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Spinning Yarns With the Best of Them In Australia's Outback

THE bush poets of today echo the same themes as the poets of the last century. Poetry is the recorded evidence of a strong stirring of nationalism pulsing through Australia in the 1890s. Poems helped paint a portrait of rugged, self-sufficient, laconic but loyal people with a sharp sense of humor.

This is part of Ted Egan's poem, ``Bush Woman'':

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She's living on a station

In an outback situation,

And, the first things that you notice

Are the lines on her tanned face,

But those wrinkles frame the twinkles

That light her eyes with laughter

When she talks about her children

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And, the fact that she's their teacher,

She says: ``Isn't that amazing?

I myself had little schooling.''

But she reckons it's her duty,

Give the kids an education

For she'd never leave the station life

She's leading - with her husband,

Somewhere, in the outback,

In the bush.

Fits the correspondence lessons

In among the thousand other jobs

A woman in the bush has to do,

Like - bleed the generator,

Bake the bread, tend the chooks,

Late at night she does the books,

Bottle-feeds the little joey

The kids had promised they'd look after,

Checks the baby, has a cuppa,

Then recalls she must be up

At six to go to town

To get the part to make the grader start.

Turns her snoring husband

On his better side,

Says: ``Night, night Sexy'',

Wearily, she tumbles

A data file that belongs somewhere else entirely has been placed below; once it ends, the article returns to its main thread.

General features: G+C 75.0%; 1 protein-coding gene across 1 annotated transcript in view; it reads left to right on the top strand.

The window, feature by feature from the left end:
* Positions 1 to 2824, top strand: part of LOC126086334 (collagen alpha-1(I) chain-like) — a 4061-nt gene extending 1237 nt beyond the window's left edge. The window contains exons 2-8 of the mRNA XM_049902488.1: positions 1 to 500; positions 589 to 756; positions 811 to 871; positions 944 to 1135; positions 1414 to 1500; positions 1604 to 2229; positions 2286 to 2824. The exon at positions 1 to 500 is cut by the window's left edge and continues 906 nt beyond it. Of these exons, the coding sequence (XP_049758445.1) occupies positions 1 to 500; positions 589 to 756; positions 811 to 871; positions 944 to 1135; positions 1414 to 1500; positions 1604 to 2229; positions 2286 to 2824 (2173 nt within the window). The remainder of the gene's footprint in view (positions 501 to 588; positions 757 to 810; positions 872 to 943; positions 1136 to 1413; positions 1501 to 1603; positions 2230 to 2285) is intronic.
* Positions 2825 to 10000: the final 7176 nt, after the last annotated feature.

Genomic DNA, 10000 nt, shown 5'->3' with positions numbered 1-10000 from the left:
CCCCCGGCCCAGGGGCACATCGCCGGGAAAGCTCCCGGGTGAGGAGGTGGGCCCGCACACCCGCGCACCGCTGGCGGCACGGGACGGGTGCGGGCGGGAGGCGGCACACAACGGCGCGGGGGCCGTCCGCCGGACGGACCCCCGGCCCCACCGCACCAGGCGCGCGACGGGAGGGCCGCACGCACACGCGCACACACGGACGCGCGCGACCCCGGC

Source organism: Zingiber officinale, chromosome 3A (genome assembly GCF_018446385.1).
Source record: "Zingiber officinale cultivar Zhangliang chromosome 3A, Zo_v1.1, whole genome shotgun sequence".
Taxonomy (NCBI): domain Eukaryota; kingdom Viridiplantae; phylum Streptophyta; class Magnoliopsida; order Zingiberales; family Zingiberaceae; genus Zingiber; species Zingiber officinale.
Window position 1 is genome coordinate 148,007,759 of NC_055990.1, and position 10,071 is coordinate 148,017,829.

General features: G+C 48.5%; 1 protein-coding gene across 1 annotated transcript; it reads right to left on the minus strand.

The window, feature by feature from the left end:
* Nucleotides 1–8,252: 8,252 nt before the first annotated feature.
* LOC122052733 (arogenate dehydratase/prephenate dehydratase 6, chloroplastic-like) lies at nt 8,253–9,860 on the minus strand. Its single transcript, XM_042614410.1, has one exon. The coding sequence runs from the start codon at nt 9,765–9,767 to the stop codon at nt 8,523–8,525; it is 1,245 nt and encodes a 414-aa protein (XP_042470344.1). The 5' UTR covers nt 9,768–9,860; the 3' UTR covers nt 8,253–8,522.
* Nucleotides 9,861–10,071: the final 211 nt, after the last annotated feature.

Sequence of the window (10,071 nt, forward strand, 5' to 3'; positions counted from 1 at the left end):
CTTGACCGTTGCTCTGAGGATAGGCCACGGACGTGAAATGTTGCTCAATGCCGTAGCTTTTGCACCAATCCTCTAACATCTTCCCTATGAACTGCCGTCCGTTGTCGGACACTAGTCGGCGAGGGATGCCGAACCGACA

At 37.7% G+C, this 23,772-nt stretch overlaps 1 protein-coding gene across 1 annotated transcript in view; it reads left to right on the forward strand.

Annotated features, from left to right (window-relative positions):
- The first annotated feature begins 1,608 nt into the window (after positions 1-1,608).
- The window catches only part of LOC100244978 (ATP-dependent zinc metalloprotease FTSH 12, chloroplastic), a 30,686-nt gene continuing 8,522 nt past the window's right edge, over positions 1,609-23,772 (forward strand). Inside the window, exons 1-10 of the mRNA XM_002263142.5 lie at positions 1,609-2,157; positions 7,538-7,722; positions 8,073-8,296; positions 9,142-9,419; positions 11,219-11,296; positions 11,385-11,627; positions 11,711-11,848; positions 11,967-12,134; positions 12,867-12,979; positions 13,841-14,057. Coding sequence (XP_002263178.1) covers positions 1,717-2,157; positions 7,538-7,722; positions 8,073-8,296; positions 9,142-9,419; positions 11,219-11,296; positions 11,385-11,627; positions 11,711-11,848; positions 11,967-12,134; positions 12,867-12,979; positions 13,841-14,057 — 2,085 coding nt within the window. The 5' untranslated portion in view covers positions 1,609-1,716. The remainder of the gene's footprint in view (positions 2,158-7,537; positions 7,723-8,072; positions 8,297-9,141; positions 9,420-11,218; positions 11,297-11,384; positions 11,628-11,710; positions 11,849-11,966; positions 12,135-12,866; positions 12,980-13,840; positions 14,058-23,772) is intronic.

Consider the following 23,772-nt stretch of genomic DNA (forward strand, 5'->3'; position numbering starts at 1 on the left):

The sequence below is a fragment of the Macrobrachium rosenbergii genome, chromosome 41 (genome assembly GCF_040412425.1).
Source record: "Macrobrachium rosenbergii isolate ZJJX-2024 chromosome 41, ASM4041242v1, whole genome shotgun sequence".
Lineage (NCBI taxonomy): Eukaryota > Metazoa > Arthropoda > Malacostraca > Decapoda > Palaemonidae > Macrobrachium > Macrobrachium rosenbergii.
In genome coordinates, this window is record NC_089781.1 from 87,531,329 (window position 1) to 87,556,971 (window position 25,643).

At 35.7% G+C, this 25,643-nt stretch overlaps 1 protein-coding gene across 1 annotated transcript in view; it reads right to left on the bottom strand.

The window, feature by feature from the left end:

Into bed.

She's about as soft as butter,

She's as gentle as a kitten,

She's as tough as rugged granite

She's as savage as a tiger.

If you jeopardize her children

You'd quickly wish you hadn't,

But she'll laugh and lead the singing

At the I.C.P.A.* party

And she'll make the ginger beer,

Bake a sponge, run the cake stall,

Nothing special, nothing flash,

But nice to raise a little cash,

Money for the Flying Doctor,

Never know, it might be your turn

Next, when you're living

In the bush

And, maybe, once or twice a year,

Generally her husband's birthday,

Organize a baby sitter,

Just the two of them for dinner,

All dressed up and looking gorgeous.

And she's the backbone of this country,

She's alive and well today,

She's the mainstay of Australia,

And that's all there is to say.

*Isolated Children's Parents Association

This poem was recorded by our reporter at a reunion of cattle and sheep drovers at the Stockman's Hall of Fame in Longreach, Australia.

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